“We have had to learn the art of compromise, but they have respected the fact that we are very hands on and we still have a lot of creative control.” The show incorporates many of their original songs and characters into the episodes and also allows them to keep a sense of humor that keeps parents amused. For instance, during the finale of the concert, the band had a shoutout to the film”This Is Spinal Tap” when a mini Stonehenge was dropped from the ceiling. Several dads, including myself, gave the rock salute and screamed our appreciation.

The Disney Channel puts these guys in front of millions of kids each Saturday morning and has an unlimited amount of people and energy to help market them, so the band is obviously very grateful for their opportunity.

“It’s a surreal journey,” said Rich Collins, a vocalist and the guy who drums with scribblesticks on the show. “We’re regular joes who are still very grounded as both husbands and fathers. We’re like Clark Kent and Superman, we get to put on the suits (they wear blue jump suits) play a character and then go home.”

The group recently found out that the show has been picked up for a second season and they will be filming new episodes for a lot of this year, meaning it was great to catch them on tour now because it may be awhile before they are on stage again.

The band also was fairly adamant in the interview that they didn’t feel they just played kids music.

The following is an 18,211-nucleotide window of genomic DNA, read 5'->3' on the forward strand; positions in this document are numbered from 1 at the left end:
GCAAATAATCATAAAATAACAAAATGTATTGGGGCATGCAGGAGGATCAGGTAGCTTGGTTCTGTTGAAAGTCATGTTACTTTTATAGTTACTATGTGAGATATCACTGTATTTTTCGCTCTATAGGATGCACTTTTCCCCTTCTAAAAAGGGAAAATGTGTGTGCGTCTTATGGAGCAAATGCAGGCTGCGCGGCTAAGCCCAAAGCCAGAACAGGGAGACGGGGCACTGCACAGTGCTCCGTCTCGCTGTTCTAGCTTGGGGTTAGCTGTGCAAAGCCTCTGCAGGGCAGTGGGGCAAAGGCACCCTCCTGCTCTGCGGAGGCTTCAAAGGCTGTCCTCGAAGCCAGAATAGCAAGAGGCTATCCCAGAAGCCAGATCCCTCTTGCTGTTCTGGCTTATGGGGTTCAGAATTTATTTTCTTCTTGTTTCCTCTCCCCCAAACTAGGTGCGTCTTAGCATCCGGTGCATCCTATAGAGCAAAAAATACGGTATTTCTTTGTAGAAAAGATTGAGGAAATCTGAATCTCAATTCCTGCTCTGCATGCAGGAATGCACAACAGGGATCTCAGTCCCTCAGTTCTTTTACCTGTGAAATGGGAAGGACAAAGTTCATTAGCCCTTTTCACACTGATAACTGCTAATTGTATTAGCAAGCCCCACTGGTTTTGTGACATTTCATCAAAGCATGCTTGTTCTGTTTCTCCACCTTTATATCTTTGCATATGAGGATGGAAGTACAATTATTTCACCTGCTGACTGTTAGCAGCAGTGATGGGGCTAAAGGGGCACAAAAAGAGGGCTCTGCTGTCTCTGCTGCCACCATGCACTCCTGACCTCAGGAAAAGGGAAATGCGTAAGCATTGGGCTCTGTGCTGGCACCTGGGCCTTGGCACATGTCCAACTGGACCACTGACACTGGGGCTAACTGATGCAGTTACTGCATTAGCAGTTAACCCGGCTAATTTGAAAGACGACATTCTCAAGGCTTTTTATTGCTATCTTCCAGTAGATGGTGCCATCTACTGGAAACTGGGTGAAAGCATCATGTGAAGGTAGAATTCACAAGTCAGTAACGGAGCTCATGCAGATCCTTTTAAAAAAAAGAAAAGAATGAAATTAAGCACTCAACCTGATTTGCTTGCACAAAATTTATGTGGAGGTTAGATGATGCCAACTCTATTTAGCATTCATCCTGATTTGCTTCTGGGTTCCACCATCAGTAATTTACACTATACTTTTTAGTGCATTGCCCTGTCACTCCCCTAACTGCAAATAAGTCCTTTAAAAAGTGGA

“We take our experiences as parents and teachers for the content for songs and play the type of music we like,” said Durbin, who was awarded Teacher of the Year from two different elementary schools in New Orleans before hitting it big with the Movers. The band’s influences range from The Police and Beck to Hoodoo Gurus and all sorts of 80’s music. The guys got a kick out of me telling them about sneaking their songs on to a party playlist on my iPod and our guests not batting an eye.

After the interview, I found my way back to our seats where my wife and kids were ready to rock. Colin flipped out when the Movers took the stage and waved each time they came off stage to interact with the audience. Even Nora tried to crawl to the stage at one point to get involved in the activities. My wife and I, both very well versed in the Mover universe, were pleased with the set list and the fact that our favorite songs got played. We were also glad to see that Disney hadn’t changed the live show at all. There were no giant people in costumes or breaks where the band left the stage and time was eaten up by filler (I’m looking at you Wiggles) it was just a straight up rock show at 11 a.m. At one point, Rich even started to play the riff from The Cult’s “She Sells Sanctuary” during an instrumental part of a song.

After the show, the guys had given us passes for the meet and greet and we got to say ‘Hi’ and have our picture taken with the band. Colin was thrilled, high-fiving and hugging the Movers. Smitty, the guitarist and best friend of Warehouse Mouse on the show, gave Colin a guitar pick.

We packed up our things and began the trip back to Georgia, a land where Coca-Cola is the beverage of choice, and the burger joint with the checkered pattern everywhere is called Checkers. Our toes were tapping the whole way home and we knew that we were now, and would forever be, fans of the Imagination Movers. Long may they rock!

login to post comments | Michael Boylan's blog